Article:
The transfer window closed 15 days ago, and Arsenal fans still cannot be certain they're happy with the summer business.
It was well-established before a ball was kicked in preseason that the Gunners were extremely light on numbers in both defensive midfield and centre-back. A striker would have been ideal too, and perhaps a left winger to replace the outbound Gervinho was necessary.
Despite numerous departures, loans and releases, it appeared as though Arsenal were set to resume the 2013-14 season with just one player—free agent Mathieu Flamini—added to the ranks. The Frenchman's signature was secured just before the North London Derby, and he added bite in the midfield after replacing Jack Wilshere after 43 minutes.
Quizzed on potential incoming players after the victory, Arsene Wenger smiled knowingly before suggesting a surprise or two is in store.
Enter Mesut Ozil.
Defensive issues ignored—stating Bacary Sagna can play centrally doesn't count—holding midfield still a little light and very few options up top remain, but there were street parties and calls for Wenger to be rewarded a new contract within days of the German's capture.
Ozil showed what he's capable of inside 10 minutes of his debut, sliding a nice pass into Olivier Giroud's path after outfoxing Ondrej Celustka with a clever run. At that point, Arsenal were sailing but required three goals to put Sunderland to bed as defensive issues cropped up.
The Gunners don't care. They've got Ozil, Giroud is scoring and Aaron Ramsey is in God mode, but neutrals were quick to point out the frailties in the side.
Whichever way you look at it, the summer business is odd. Ozil aside, Arsenal needed to spend in other areas and failed to. But perhaps the precedent Manchester United set last season is something Wenger is set to subscribe to.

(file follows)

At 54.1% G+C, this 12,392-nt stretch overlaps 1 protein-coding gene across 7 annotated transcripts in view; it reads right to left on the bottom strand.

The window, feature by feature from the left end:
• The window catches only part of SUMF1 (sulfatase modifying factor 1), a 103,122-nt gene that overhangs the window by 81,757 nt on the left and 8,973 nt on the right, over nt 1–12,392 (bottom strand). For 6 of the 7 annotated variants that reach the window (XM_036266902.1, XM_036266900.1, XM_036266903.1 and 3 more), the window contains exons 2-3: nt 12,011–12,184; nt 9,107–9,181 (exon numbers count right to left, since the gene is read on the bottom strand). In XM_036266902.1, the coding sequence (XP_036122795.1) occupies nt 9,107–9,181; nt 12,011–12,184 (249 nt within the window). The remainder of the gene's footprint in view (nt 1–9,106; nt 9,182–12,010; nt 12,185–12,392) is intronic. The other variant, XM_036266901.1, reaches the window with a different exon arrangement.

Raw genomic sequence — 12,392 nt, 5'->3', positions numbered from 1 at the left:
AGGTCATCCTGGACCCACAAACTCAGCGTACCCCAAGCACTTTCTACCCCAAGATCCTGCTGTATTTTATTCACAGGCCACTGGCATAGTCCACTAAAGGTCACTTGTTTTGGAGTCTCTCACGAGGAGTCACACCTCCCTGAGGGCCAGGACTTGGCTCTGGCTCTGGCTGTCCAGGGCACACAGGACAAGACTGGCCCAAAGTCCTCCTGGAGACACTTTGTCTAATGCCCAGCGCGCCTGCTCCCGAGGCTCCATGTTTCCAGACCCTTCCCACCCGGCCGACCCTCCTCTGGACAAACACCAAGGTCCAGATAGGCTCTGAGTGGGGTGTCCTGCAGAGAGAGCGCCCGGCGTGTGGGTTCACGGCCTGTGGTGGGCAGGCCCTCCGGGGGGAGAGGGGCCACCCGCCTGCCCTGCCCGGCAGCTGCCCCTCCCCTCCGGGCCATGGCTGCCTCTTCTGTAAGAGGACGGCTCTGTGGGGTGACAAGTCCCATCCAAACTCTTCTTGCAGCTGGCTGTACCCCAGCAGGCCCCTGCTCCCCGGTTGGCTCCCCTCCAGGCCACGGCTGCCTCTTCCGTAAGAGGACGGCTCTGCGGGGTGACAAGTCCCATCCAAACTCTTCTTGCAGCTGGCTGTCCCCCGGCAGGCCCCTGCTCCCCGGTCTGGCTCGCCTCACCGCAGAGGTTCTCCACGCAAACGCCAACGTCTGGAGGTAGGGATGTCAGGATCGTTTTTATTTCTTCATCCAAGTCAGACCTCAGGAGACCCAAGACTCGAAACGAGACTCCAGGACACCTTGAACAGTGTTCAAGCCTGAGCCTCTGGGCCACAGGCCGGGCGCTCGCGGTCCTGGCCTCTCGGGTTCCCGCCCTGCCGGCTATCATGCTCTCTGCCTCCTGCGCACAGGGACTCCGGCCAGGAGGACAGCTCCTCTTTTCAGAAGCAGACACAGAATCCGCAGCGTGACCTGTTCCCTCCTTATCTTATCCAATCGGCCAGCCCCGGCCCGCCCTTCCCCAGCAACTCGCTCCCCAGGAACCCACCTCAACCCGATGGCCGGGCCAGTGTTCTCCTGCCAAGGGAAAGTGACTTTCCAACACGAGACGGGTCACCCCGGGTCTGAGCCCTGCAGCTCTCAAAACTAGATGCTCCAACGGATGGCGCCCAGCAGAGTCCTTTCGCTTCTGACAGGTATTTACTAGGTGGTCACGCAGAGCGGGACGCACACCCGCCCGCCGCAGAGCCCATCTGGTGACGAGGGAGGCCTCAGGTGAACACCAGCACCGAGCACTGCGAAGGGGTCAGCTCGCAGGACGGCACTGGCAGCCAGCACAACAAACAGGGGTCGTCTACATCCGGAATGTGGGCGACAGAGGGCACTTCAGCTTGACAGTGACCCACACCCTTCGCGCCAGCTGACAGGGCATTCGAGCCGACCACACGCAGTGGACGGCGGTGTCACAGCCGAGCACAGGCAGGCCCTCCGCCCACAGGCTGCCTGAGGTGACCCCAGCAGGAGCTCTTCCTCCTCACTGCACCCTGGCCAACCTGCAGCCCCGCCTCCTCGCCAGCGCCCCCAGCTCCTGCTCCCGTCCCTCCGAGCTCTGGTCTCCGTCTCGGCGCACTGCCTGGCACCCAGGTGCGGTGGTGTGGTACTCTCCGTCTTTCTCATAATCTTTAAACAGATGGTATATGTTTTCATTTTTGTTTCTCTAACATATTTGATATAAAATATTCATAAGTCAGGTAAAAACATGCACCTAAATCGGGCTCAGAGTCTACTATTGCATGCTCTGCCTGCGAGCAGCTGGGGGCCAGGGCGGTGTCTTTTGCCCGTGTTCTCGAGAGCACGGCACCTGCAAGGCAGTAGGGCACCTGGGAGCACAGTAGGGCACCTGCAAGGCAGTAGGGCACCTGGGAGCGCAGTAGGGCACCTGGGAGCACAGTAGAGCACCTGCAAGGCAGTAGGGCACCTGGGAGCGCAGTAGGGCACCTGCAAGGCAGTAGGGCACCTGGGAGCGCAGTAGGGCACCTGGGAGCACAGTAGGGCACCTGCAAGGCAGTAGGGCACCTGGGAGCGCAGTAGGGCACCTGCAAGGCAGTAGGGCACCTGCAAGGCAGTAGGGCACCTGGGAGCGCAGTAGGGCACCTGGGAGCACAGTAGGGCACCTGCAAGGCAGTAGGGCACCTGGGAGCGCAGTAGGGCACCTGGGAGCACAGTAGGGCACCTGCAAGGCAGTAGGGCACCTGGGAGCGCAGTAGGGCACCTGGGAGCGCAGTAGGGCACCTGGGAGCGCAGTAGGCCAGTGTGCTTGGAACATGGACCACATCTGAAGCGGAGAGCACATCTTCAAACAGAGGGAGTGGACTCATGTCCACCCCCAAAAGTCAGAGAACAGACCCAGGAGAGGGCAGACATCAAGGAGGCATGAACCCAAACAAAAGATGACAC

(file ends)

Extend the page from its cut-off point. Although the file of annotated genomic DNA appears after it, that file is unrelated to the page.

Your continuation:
At the start of the 2012-13 season, it felt as though United seriously needed to address the centre-back and defensive midfield position. Instead, Sir Alex Ferguson bought Robin van Persie for more than £20 million, adding elite firepower to his attack.
United outscored most teams they played, and thus, the 15 pre-Christmas fixtures in which they yielded a goal or more in were largely converted to wins. The 3-1 scoreline was extremely common, with Fergie's side comfortably besting their opponents but simply conceding the odd strike to spoil David De Gea's sheet.
Van Persie ended up with 39 goals in all competitions, with United scoring 86 in the league alone.
In the new year, they tightened up, and a run of six clean sheets across February and March undoubtedly aided their title win, but what's to say Arsenal cannot follow this blueprint?
Extreme firepower up front, Flamini looking solid and Theo Walcott seemingly set to profit from Ozil's brilliance. Factor in Thomas Vermaelen's potential return to form, and you've got yourself a very strong outfit should it steer clear of injuries.
The Arsenal of old—Thierry Henry, Robert Pires and Co.—attacked ruthlessly, so why can't this crop? No comparison can be made between the calibre of the squads, but the philosophy can take a similar form.